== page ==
(Comrade Aleks has spoken with Andy Beresky of Black Pyramid, and in this post he summarizes what he learned about the past, the present, and the future of the band.)
The original lineup of that famous Massachusetts-based stoner doom band is Eric Beaudry (bass), Clay Neely (drums), and Andy Beresky (guitars, vocals). Eric managed to record the EP Black Pyramid in 2008 with the guys and then quit the band. However, one of those two songs recorded with him (“Visions of Gehenna”) was included in Black Pyramid’s self-titled debut LP in 2009 where Dave Gein took bass-guitarist duties.
This nine-track-long album pulled a lot of attention with slow, classic doom stoner chords, distorted riffs, and Andy’s raw and clean vocals. Despite the very traditional material the band wrote for this album, the feedback was warm and enthusiastic, and that’s easy to explain because the songs deliver catchiness, energy, and a sincere approach. You’ll find on the album fast tracks performed at nearly attacking speed (“No Life King”), mid-paced stoner songs (like “Twilight Grave”), a short melancholic acoustic composition (“Celephais”) ,and just tons of proper killer riffs.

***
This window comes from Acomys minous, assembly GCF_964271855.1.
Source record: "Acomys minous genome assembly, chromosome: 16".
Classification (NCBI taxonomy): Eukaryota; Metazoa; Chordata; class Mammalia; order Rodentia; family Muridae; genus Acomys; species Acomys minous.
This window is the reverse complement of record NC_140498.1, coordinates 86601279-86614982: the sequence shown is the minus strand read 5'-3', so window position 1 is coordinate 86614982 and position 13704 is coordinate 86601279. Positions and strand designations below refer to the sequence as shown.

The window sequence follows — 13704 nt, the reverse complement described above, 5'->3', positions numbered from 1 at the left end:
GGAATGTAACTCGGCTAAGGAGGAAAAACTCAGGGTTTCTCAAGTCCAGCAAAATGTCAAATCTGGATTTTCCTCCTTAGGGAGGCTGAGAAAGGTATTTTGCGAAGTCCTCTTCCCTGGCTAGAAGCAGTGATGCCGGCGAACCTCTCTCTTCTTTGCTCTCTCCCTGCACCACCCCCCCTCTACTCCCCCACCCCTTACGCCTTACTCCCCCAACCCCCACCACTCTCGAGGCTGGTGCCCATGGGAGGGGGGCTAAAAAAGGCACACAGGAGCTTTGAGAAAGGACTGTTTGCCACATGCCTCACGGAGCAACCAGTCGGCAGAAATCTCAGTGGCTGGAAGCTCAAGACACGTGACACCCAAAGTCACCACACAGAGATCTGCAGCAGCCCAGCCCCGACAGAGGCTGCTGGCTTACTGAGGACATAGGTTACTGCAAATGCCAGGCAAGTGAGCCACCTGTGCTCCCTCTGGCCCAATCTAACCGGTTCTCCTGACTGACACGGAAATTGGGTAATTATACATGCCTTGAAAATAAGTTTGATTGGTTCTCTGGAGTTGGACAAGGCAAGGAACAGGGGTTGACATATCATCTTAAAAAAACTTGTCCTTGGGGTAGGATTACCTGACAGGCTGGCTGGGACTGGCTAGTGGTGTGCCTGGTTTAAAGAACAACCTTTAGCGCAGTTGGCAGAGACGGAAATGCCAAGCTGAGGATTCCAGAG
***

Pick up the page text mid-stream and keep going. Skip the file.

Meanwhile, Andy Beresky reveals the quintessence of Black Pyramid: